Question of the Week: So What Do I Owe You?

How can I thank my trainer for helping me to find the perfect horse?


Riding lesson

Q: My trainer spent many hours finding the perfect horse for me in my price range. Some of my friends said I owe her a commission, but she never mentioned one as part of the deal. What else can I do to show my trainer that I appreciate all of her help?

A: Many professional trainers who select a horse on behalf of a client charge a commission. It’s usually 10 percent of the horse’s selling price, paid by the seller to the buyer’s trainer, as a thank you for sealing the deal. Unfortunately, tales abound in the horse industry about creative ways of altering this practice. Some trainers also want a commission from their client (the buyer). Obviously this inflates the horse’s price. That’s why a savvy buyer asks upfront for any details regarding commissions.

Your trainer had plenty of opportunity to tell you she expected monetary compensation for her time and advice. Since she did not, then you’re off the hook for a commission.

Undoubtedly your trainer is happy to have a pleasant, loyal client in the barn who’ll continue to take lessons and pay training fees, especially in this economy. However, she’d surely appreciate a token of thanks. Non-monetary signs of gratitude could include cleaning her saddle, sprucing up the tackroom, washing her truck (or car) while she’s out giving lessons and clipping and grooming the school horses. Or you could go the gift card route. Think of something personal, like a certificate toward her next visit to the hair salon or a gift card to the local movie theater so she can see the current blockbuster. Whichever acknowledgment you choose, include a note that expresses your gratitude and acknowledges her business ethics. Your trainer sounds like someone who has your best interests at heart.



  1. Good article. It’s a great idea to have your trainer help you find the right horse.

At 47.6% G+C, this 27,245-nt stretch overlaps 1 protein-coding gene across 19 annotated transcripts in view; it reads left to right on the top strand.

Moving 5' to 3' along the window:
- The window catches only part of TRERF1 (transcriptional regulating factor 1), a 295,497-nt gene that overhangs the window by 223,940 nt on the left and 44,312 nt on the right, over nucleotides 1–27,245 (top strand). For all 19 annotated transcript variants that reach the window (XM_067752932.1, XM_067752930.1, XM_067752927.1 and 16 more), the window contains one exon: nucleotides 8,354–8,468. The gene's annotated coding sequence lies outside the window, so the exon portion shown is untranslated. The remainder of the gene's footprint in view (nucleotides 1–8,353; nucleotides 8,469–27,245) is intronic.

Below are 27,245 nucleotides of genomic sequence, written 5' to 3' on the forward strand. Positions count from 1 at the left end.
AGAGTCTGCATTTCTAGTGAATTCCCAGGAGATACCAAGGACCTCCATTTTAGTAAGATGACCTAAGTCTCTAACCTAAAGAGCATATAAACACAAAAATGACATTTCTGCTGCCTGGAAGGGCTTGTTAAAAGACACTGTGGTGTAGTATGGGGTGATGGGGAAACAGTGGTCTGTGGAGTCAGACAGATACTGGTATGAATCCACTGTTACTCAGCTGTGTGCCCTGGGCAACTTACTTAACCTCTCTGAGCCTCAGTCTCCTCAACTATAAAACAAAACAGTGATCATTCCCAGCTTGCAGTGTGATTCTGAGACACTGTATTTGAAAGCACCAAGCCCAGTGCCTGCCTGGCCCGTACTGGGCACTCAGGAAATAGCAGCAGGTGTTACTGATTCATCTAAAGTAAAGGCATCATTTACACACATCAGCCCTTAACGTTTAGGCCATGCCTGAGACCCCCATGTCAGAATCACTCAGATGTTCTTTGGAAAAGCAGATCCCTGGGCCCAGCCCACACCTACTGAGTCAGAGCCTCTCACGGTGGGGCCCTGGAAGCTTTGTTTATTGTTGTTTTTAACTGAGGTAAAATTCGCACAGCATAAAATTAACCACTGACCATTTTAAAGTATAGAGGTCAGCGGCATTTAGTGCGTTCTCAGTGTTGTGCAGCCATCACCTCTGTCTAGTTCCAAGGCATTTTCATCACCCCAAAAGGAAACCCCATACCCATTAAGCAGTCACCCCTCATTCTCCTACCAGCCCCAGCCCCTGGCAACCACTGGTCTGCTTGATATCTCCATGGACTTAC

If selling a horse, make sure you ask any visitors about this! I have had quite a few shoppers show up with their trainer. I have never been asked to pay that trainer a commission Nor will I pay them a commission if they don’t first call and discuss this issue with me privately. I have given tokens of thanks to folks who’ve sent me a customer (that resulted in a sale), but I do not price most of my horses high enough to include a commission to a visiting trainer who accompanies a client of their own decision.
    It is a benefit to the customer to hire a trainer for assistance in purchase. It should be up to the customer to pay for that assistance. Again unless prior arrangements have been discussed.

  2. I paid someone a commission on every show horse I ever bought or sold. But not when I bought my little Arab trail gelding. That was just a private party.

  3. Thanks for this article, and the handy suggestions about alternative ways to show a trainer appreciation for her (or his) work.
    I teach riding and train, and while I don’t make horse brokering a big part of my business, I do help clients or referrals buy and sell horses several times a year.
    If I’m shopping for an existing client, like a lesson student who is ready for her own horse, I’ll often waive a commission fee – because like you said, I’m just happy to have a client who has a horse she can enjoy and continue to take lessons on, and pay board for. The only real exception to this is a client who is looking for a show horse, because there’s generally quite a bit more time and leg work involved because the rider’s needs are a lot more specific and we may end up trying out (and ruling out) many more horses in the search process.
    If I get a referral client – someone who had my services recommended to them, I always charge a commission. These are usually private owners who want a new horse, or a kid/husband-safe horse for a family member, but don’t have the time or connections to make finding one on their own easy or low-stress. I also get referral clients who have horses they want to sell, but because of their work schedule or other reasons aren’t able to keep the horse conditioned, groomed up, etc. to show potential buyers, or else they can’t/don’t want to do the necessary advertising, taking calls, answering emails, and so on. And again, I will charge a commission for that, because it’s a lot of work.
    But if I’m just helping a lesson student find a safe, reliable, sound horse to learn on and enjoy – I’d usually rather have a Starbucks’ gift card and a nice note than about anything else. Busy trainers need their caffeine and who doesn’t like to hear a heartfelt ‘thank you’?

  4. When your new best friend comes into your life and you share the journey with someone[your trainer]hopefully that friendship will last beyond the moment your horse backs out of the trailer.Remember a respectful hand shake and a sincere thank you will be priceless long after the money is spent.The best payment one can offer is by word of mouth.A trainer’s reputation and continued success depends on it.So share your admiration with others.


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